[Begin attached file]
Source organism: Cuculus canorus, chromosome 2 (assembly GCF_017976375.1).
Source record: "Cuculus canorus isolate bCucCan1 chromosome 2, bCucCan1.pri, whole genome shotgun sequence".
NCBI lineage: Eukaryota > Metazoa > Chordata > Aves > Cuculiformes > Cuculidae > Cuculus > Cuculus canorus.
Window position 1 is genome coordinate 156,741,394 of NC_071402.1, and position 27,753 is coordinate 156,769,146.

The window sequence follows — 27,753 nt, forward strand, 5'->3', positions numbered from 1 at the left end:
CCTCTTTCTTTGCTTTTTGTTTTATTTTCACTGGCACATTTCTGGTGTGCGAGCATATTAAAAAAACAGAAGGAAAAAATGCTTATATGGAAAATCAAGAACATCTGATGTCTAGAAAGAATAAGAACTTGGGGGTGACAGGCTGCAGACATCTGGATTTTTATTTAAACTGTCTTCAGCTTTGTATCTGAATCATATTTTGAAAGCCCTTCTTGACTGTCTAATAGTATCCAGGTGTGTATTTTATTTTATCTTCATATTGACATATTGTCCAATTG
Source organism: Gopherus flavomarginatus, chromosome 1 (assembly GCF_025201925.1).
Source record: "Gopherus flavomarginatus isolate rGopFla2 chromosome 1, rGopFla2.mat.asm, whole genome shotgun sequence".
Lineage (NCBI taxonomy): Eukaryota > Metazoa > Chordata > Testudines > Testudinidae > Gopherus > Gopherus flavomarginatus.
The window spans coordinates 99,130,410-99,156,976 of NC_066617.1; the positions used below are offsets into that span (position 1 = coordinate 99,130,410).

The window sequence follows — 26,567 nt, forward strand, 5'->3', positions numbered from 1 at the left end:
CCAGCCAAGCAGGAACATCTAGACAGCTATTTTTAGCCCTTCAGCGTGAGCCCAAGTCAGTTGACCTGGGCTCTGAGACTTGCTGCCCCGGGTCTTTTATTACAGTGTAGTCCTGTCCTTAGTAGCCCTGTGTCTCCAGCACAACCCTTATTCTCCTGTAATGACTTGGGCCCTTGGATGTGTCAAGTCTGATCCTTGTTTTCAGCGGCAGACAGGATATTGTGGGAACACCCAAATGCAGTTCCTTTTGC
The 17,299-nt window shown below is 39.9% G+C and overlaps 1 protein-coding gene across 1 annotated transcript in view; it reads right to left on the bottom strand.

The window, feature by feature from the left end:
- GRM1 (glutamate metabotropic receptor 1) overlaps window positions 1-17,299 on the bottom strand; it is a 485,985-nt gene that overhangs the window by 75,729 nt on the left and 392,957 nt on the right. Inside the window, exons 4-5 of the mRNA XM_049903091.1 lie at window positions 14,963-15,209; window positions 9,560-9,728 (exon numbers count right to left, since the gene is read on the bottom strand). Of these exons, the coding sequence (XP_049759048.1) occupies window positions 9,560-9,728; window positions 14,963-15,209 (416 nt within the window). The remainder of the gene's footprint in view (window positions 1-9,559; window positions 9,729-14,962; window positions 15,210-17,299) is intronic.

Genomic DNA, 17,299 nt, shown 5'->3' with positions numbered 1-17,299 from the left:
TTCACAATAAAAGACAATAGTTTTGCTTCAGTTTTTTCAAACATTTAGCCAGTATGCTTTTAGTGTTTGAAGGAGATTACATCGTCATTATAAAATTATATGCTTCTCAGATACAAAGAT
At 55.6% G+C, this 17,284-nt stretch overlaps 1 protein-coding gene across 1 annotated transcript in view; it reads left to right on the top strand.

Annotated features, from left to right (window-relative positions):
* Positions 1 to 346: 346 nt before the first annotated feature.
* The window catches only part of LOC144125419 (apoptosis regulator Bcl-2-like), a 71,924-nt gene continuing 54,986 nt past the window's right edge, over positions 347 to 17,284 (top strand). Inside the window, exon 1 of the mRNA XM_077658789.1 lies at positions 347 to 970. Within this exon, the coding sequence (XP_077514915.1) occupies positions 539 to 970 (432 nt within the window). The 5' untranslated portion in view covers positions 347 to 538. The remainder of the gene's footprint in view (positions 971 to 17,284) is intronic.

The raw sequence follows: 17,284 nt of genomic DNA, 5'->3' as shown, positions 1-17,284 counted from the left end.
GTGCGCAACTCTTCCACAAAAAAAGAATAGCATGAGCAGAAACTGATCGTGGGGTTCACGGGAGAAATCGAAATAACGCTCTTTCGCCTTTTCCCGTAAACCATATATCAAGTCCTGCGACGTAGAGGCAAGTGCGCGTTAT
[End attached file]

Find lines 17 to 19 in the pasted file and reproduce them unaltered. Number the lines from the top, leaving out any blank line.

TTCACAATAAAAGACAATAGTTTTGCTTCAGTTTTTTCAAACATTTAGCCAGTATGCTTTTAGTGTTTGAAGGAGATTACATCGTCATTATAAAATTATATGCTTCTCAGATACAAAGAT
At 55.6% G+C, this 17,284-nt stretch overlaps 1 protein-coding gene across 1 annotated transcript in view; it reads left to right on the top strand.

Annotated features, from left to right (window-relative positions):